Children: We need to stop treating kids as the commodities of adults. We need to fix the foster care and adoption system so children can have assured and stable love in their lives. We need to tackle the problems of intergenerational dysfunctionality and rescue children from upbringings of malnutrition and social isolation spent staring at TV screens and being fed a diet of soft drink and corn chips. We need to treat this as primarily a social rather than an economic problem, and look to the principles of the social reformers who transformed similar dysfunction and poverty in 19th century Britain and elsewhere.

Justice: As Liberals have long believed, personal responsibility needs to be reinstated as the core value of the criminal justice system. Much offending comes from individuals leading chaotic lives, who need a great deal of structure, supervision and personal development if they are to head their future in the right direction. This requires much better integration between sentencing laws and corrections regimes. For both symbolic and practical reasons, Victoria’s Attorney-General should be the Minister for Corrections as well.

Population: Matthew Guy’s push to take population pressure off Melbourne’s suburbs and reinvigorate rural and regional Victoria has already contributed to a national rethink of population and migration policy. There is no right or wrong answer on population level or growth rate, but the debate should be on the table. A more bottom up approach to migration is a sensible national initiative, and Victorian Liberals should work in conjunction with that initiative to facilitate and encourage decentralisation through the planning regime, infrastructure provision and other means.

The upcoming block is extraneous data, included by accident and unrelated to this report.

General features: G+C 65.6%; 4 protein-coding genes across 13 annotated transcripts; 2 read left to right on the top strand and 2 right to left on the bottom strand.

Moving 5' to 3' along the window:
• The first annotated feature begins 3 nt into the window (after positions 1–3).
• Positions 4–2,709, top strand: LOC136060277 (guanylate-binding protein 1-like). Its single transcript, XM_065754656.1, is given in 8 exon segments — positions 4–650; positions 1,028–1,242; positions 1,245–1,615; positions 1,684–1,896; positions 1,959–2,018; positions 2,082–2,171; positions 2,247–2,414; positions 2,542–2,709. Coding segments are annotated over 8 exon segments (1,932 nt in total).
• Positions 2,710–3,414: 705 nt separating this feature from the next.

Energy and climate change: Human ingenuity and initiative could well be on the brink of breakthroughs in solar energy that will transform our world for the better. Governments must ensure our electricity grid and electricity market will be able to cope with the huge decentralisation of energy generation that will follow.

Finances: it remains a truism that socialists eventually run out of other people’s money to spend. Victoria is heading for a financial crunch, and Liberals should start saying so now and urging prudence, even though the current zeitgeist is to spend like there’s no tomorrow.

Of course, having good values and good initiatives is not of itself enough win elections. Parties with good platforms and policies can still be crushed at the polls if they can’t match or rebut slick spin and an onslaught of lies. Thus Liberals also need to rebuild our professional campaigning expertise and logistics and harness properly the capabilities of new engagement technologies.

However, in Australia and Victoria the community now rightly wants hope and renewal, not just more of the same. Liberals have the values and the ideas to be at the forefront. We need to get out there and get on with it.

Robert Clark is a former Victorian Attorney-General and Minister for Finance, and a Member of the Victorian Parliament from 1988 to 2018.